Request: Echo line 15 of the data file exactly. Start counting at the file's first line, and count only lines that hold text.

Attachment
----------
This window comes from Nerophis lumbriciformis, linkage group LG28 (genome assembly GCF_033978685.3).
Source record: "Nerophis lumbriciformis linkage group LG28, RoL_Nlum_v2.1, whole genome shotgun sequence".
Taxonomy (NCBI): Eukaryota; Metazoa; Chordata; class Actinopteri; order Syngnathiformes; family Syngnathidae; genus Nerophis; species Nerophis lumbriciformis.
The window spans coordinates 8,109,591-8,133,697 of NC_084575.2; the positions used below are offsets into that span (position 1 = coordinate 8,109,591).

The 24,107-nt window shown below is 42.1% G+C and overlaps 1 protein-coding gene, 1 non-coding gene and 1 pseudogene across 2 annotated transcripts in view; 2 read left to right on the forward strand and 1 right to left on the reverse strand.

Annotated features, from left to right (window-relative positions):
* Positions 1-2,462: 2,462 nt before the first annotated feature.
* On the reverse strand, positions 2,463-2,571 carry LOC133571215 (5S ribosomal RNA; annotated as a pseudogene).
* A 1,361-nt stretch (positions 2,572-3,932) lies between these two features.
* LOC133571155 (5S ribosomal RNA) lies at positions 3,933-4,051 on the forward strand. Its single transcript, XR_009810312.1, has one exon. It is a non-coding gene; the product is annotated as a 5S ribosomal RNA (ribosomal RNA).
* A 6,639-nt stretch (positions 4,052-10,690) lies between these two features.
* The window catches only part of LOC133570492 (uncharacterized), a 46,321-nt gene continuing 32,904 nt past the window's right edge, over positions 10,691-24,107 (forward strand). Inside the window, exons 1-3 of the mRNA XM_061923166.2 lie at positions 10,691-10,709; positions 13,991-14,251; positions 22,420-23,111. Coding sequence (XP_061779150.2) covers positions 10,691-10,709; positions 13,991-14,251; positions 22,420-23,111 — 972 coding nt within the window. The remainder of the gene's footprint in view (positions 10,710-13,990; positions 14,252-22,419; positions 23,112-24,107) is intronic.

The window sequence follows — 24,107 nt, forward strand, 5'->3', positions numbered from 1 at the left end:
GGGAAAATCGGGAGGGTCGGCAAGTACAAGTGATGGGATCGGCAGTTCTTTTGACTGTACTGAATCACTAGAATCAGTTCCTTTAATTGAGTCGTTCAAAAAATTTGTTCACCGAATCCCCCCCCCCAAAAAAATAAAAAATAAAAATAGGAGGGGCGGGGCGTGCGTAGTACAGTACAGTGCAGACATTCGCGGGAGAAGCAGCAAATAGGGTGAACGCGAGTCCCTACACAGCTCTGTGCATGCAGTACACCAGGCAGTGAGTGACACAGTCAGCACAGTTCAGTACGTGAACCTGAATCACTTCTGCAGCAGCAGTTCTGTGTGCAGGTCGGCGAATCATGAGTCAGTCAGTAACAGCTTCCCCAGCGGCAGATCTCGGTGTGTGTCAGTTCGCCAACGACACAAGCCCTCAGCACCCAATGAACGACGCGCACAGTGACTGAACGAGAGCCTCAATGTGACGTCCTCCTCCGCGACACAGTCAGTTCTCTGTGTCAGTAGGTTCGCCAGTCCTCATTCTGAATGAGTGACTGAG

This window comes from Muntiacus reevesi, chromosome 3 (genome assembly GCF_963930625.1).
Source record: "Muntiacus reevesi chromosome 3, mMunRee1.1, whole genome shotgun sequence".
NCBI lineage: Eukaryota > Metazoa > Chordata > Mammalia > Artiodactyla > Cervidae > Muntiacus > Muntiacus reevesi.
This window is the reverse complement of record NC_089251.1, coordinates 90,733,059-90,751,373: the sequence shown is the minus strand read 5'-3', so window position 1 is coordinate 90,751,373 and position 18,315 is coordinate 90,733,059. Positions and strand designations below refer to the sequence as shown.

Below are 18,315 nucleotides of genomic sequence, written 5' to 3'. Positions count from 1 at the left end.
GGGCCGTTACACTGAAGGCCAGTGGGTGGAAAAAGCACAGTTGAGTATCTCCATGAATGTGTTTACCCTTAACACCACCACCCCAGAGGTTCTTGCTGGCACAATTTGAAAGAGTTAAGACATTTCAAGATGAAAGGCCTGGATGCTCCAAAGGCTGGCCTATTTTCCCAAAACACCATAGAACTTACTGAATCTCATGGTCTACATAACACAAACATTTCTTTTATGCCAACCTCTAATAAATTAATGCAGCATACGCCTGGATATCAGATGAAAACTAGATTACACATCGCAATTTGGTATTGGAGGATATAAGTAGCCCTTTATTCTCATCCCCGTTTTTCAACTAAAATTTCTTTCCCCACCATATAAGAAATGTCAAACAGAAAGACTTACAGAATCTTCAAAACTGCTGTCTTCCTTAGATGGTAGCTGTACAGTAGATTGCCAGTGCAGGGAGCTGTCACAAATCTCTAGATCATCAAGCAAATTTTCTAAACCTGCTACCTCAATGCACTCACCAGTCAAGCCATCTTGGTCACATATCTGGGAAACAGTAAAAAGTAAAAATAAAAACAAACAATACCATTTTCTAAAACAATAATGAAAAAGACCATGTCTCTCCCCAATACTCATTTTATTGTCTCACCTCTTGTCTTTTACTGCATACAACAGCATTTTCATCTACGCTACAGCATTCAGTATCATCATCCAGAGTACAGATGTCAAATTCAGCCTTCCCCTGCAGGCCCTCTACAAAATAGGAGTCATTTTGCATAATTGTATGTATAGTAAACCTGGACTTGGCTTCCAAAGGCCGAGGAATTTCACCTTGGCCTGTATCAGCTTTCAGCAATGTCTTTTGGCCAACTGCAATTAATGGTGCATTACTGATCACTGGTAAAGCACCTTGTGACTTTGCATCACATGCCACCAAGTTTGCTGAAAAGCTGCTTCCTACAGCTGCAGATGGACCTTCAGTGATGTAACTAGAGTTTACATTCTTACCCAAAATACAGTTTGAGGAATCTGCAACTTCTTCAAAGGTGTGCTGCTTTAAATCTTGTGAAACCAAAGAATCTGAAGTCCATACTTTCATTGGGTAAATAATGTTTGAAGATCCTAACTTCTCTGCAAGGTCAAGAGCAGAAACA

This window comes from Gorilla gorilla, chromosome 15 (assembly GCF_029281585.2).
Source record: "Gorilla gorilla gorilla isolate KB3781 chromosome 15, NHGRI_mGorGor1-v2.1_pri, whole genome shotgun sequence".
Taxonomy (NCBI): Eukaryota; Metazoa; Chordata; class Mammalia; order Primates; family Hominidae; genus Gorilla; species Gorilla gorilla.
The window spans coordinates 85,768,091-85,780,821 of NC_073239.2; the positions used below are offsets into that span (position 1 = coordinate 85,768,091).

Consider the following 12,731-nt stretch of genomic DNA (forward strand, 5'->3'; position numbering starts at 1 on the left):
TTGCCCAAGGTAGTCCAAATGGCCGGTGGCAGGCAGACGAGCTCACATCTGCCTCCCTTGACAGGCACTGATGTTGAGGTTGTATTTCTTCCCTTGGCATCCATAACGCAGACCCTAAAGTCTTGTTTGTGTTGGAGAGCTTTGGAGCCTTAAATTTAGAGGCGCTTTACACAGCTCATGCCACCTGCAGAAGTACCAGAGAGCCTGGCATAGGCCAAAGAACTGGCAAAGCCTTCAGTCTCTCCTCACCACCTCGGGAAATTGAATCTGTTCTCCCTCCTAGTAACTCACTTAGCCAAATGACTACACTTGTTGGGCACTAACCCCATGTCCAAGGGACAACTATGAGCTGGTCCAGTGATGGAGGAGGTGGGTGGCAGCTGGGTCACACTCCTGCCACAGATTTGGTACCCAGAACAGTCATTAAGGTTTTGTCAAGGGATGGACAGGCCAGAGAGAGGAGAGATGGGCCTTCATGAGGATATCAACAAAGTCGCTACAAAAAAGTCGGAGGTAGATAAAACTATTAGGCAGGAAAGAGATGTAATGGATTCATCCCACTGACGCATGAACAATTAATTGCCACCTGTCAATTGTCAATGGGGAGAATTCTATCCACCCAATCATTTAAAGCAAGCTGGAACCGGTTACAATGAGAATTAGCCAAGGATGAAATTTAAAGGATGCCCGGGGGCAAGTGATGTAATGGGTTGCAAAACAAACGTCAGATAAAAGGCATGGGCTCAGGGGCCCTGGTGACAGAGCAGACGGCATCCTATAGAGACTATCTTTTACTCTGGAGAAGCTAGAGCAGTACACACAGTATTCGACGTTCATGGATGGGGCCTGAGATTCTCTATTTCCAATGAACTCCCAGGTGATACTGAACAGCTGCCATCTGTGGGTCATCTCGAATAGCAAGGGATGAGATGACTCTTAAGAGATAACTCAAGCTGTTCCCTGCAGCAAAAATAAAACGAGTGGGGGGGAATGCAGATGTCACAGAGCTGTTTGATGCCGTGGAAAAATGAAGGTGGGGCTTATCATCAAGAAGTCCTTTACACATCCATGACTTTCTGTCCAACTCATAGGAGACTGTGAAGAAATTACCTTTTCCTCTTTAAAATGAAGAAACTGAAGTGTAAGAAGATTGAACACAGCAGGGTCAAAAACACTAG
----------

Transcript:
This window comes from Muntiacus reevesi, chromosome 3 (genome assembly GCF_963930625.1).